22 June 2022

Students of the Mariupol branch of the Ukrainian Leadership Academy (ULA Mariupol) left Mariupol a few days before the war started. They continued their studies in Ternopil. Volunteering is an important component of the study program, with each student aiming to devote 120 hours to volunteer activities. In fact, each student has now contributed more than 200 hours.

Read more about the good deeds the students participated in:


The students immediately made a stand for weaving nets, not only to help other volunteer organizations but to weave camouflage nets themselves for the army in their free time. Eight nets were sent to two students of ULA Mariupol who are currently in the ranks of the Armed Forces of Ukraine (AFU). In total, the students made more than 13 large camouflage nets.

Science Center Headquarters

The students contacted the humanitarian aid center in Ternopil to offer their assistance. They helped to structure the work of volunteers; accepted donated clothes, food and medical supplies, and distributed them to people who were forced to leave their homes due to active hostilities and moved to Ternopil.

“It’s incredible to see grateful faces and to feel that you can be helpful here and now,” says student Daria, about her volunteering experience at the humanitarian headquarters.

Candles for the military
In social networks, students saw an interesting way to help the AFU by making trench candles. These candles serve three purposes: a source of light, heat, and a small fire for heating water or food. Thus began the craft of making long-lasting candles from tin cans, paraffin and cardboard. Materials were donated by residents of Ternopil and people who have moved here. In total, the students made and sent to the frontlines more than 60 candles.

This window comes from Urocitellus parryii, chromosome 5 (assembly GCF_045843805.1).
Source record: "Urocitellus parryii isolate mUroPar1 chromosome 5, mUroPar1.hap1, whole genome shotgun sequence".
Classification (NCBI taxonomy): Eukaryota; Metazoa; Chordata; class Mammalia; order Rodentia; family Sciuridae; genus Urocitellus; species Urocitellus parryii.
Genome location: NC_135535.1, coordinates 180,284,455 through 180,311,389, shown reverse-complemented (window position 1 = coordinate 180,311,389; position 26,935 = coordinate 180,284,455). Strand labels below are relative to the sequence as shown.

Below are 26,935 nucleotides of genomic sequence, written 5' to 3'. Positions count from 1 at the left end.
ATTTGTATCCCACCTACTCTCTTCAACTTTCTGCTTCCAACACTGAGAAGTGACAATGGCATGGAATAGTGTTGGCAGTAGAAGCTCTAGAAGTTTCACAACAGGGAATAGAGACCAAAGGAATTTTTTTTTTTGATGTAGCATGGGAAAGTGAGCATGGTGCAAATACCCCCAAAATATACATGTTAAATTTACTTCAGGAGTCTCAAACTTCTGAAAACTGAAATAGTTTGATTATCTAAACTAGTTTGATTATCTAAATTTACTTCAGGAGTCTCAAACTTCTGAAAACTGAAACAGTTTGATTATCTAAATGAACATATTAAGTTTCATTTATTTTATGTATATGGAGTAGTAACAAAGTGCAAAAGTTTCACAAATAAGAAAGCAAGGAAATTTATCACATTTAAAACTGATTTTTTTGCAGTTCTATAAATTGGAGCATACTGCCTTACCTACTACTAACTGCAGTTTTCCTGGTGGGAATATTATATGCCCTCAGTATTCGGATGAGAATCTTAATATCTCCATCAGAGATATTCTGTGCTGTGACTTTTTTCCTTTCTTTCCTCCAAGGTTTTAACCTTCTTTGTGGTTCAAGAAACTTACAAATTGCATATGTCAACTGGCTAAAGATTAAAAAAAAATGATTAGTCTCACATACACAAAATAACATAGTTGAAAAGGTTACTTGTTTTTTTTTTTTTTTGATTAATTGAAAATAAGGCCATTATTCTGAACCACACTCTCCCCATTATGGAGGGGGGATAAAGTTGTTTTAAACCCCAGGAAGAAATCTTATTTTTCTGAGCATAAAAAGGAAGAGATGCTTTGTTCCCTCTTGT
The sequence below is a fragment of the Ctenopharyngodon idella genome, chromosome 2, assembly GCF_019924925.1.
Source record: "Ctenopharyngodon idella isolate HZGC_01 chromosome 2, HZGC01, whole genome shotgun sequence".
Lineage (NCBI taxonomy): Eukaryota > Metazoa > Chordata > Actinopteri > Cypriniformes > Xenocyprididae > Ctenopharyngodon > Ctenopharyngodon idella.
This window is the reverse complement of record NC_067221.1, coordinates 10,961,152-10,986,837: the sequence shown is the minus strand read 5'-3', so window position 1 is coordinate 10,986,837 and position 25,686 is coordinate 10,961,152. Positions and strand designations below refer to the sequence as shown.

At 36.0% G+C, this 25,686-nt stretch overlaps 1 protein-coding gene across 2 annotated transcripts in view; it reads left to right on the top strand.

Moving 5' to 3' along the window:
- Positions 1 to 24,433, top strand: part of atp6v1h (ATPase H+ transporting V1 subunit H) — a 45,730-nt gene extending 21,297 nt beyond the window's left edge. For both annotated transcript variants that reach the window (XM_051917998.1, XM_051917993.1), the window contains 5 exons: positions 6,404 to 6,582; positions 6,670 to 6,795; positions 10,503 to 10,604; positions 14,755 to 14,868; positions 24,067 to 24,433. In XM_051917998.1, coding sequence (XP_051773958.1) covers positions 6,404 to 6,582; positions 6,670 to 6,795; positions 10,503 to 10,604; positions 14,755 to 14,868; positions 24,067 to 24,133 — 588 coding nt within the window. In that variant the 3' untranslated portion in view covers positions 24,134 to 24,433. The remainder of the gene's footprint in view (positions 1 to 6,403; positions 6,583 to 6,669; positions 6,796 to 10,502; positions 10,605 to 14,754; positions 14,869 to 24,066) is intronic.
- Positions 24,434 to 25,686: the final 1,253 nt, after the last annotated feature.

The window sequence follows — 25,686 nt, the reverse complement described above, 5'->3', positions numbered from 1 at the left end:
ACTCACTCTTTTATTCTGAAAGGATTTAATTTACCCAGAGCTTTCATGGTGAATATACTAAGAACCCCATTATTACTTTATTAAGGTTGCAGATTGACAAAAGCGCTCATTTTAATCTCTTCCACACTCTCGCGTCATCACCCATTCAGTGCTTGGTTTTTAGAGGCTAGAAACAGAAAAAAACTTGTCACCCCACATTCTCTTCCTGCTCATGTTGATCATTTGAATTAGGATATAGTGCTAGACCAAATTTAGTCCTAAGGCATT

“I am very grateful to the volunteering department and the organizers of volunteers for the opportunity to express myself and enjoy helping others,” says Ivan Kovalev.

Energy bars and dumplings for the military

Together with Ternopil scouts organization, students made energy bars from dried fruit, berries and nuts. They also cooperated with Bunker C organization to make dumplings for the local territorial defense unit. Altogether they made about 100 kg of dumplings and about 1,300 bars, which now give energy to our soldiers.

Volunteering at a humanitarian warehouse

In cooperation with Ternopil Oblast Military Administration, the students organized and coordinated the process of collecting food kits for Kharkiv residents. More than 50 people were simultaneously involved in gluing boxes, packing them with food, and loading them into train cars. More than 300,000 humanitarian aid food kits for Kharkiv residents were packaged and sent.

Skhidnyi menti (eastern mentors)

Student Uliana Yatsenko and an initiative team of students created a mentoring project for displaced children in Ternopil. During the training course, children work individually with volunteer mentors and attend group meetings. This should help children with socialization and adaptation to a new place, and encourage social activity. Mentors conducted 133 classes and worked together with displaced children for more than 130 hours. In the future, the students plan to continue the project and scale it up to the national level.

“Volunteering helps me to recover resources and improve my mood. For example, when I volunteer with children, I learn a lot of new things together with them. They teach me to enjoy the little things in life, and not to lose the twinkle in my eye,” says student Vika Plysak.

Building Ukraine Together

In Drohobych, together with Building Ukraine Together (BUR) organization, students helped rebuild a dormitory for displaced people. They spent three days at the construction site to prepare the floor of the building for cosmetic repairs. They also participated in the construction of a shelter for displaced persons and equipped a house for Plast (Ukrainian Scouts Organization) members in Drohobych.

“I like that volunteering gives me the opportunity to meet new people and communities. Also, helping others provides a lot of experience. For example, I learned how to put in window glass,” says student Yana Trofimchuk.

ULA is a ten-month youth leadership program uniting students from different regions in one center to share culture and build social connections. There are 37 students studying in ULA Mariupol branch.